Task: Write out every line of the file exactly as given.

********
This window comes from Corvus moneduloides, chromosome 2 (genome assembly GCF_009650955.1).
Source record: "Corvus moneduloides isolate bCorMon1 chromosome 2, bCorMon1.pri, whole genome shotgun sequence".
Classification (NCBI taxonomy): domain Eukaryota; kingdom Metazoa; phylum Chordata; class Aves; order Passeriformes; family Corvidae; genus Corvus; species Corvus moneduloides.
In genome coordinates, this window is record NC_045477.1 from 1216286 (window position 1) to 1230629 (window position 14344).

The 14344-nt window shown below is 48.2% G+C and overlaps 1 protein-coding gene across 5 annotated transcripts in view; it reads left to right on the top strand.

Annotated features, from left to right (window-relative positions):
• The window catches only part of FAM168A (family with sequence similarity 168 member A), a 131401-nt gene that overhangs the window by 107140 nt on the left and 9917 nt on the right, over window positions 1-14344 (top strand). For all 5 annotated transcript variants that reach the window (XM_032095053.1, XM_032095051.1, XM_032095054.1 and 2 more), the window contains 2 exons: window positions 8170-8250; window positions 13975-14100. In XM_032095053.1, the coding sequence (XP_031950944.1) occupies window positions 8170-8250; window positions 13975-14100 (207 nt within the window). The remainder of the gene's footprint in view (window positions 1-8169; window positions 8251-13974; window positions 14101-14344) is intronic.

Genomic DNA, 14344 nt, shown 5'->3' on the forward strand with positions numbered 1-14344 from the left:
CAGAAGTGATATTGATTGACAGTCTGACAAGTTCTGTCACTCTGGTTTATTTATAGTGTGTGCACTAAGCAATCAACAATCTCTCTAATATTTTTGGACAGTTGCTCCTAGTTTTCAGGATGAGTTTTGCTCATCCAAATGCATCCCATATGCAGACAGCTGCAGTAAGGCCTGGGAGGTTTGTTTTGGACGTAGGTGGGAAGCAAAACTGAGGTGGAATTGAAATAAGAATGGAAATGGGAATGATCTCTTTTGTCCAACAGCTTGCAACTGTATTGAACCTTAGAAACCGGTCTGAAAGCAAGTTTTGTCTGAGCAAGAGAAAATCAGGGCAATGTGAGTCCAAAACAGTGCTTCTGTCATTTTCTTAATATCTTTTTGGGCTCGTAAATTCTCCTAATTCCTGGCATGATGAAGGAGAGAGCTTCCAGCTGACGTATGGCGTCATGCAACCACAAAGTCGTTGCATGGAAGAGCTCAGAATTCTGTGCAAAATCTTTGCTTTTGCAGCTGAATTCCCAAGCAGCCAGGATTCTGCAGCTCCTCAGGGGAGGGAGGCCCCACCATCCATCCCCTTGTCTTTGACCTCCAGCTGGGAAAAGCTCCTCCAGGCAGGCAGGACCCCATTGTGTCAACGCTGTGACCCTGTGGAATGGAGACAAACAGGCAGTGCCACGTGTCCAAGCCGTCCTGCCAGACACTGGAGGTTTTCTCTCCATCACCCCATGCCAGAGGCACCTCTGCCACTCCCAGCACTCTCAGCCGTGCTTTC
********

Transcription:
This window comes from Corvus moneduloides, chromosome 2 (genome assembly GCF_009650955.1).
Source record: "Corvus moneduloides isolate bCorMon1 chromosome 2, bCorMon1.pri, whole genome shotgun sequence".
Classification (NCBI taxonomy): domain Eukaryota; kingdom Metazoa; phylum Chordata; class Aves; order Passeriformes; family Corvidae; genus Corvus; species Corvus moneduloides.
In genome coordinates, this window is record NC_045477.1 from 1216286 (window position 1) to 1230629 (window position 14344).

The 14344-nt window shown below is 48.2% G+C and overlaps 1 protein-coding gene across 5 annotated transcripts in view; it reads left to right on the top strand.

Annotated features, from left to right (window-relative positions):
• The window catches only part of FAM168A (family with sequence similarity 168 member A), a 131401-nt gene that overhangs the window by 107140 nt on the left and 9917 nt on the right, over window positions 1-14344 (top strand). For all 5 annotated transcript variants that reach the window (XM_032095053.1, XM_032095051.1, XM_032095054.1 and 2 more), the window contains 2 exons: window positions 8170-8250; window positions 13975-14100. In XM_032095053.1, the coding sequence (XP_031950944.1) occupies window positions 8170-8250; window positions 13975-14100 (207 nt within the window). The remainder of the gene's footprint in view (window positions 1-8169; window positions 8251-13974; window positions 14101-14344) is intronic.

Genomic DNA, 14344 nt, shown 5'->3' on the forward strand with positions numbered 1-14344 from the left:
CAGAAGTGATATTGATTGACAGTCTGACAAGTTCTGTCACTCTGGTTTATTTATAGTGTGTGCACTAAGCAATCAACAATCTCTCTAATATTTTTGGACAGTTGCTCCTAGTTTTCAGGATGAGTTTTGCTCATCCAAATGCATCCCATATGCAGACAGCTGCAGTAAGGCCTGGGAGGTTTGTTTTGGACGTAGGTGGGAAGCAAAACTGAGGTGGAATTGAAATAAGAATGGAAATGGGAATGATCTCTTTTGTCCAACAGCTTGCAACTGTATTGAACCTTAGAAACCGGTCTGAAAGCAAGTTTTGTCTGAGCAAGAGAAAATCAGGGCAATGTGAGTCCAAAACAGTGCTTCTGTCATTTTCTTAATATCTTTTTGGGCTCGTAAATTCTCCTAATTCCTGGCATGATGAAGGAGAGAGCTTCCAGCTGACGTATGGCGTCATGCAACCACAAAGTCGTTGCATGGAAGAGCTCAGAATTCTGTGCAAAATCTTTGCTTTTGCAGCTGAATTCCCAAGCAGCCAGGATTCTGCAGCTCCTCAGGGGAGGGAGGCCCCACCATCCATCCCCTTGTCTTTGACCTCCAGCTGGGAAAAGCTCCTCCAGGCAGGCAGGACCCCATTGTGTCAACGCTGTGACCCTGTGGAATGGAGACAAACAGGCAGTGCCACGTGTCCAAGCCGTCCTGCCAGACACTGGAGGTTTTCTCTCCATCACCCCATGCCAGAGGCACCTCTGCCACTCCCAGCACTCTCAGCCGTGCTTTC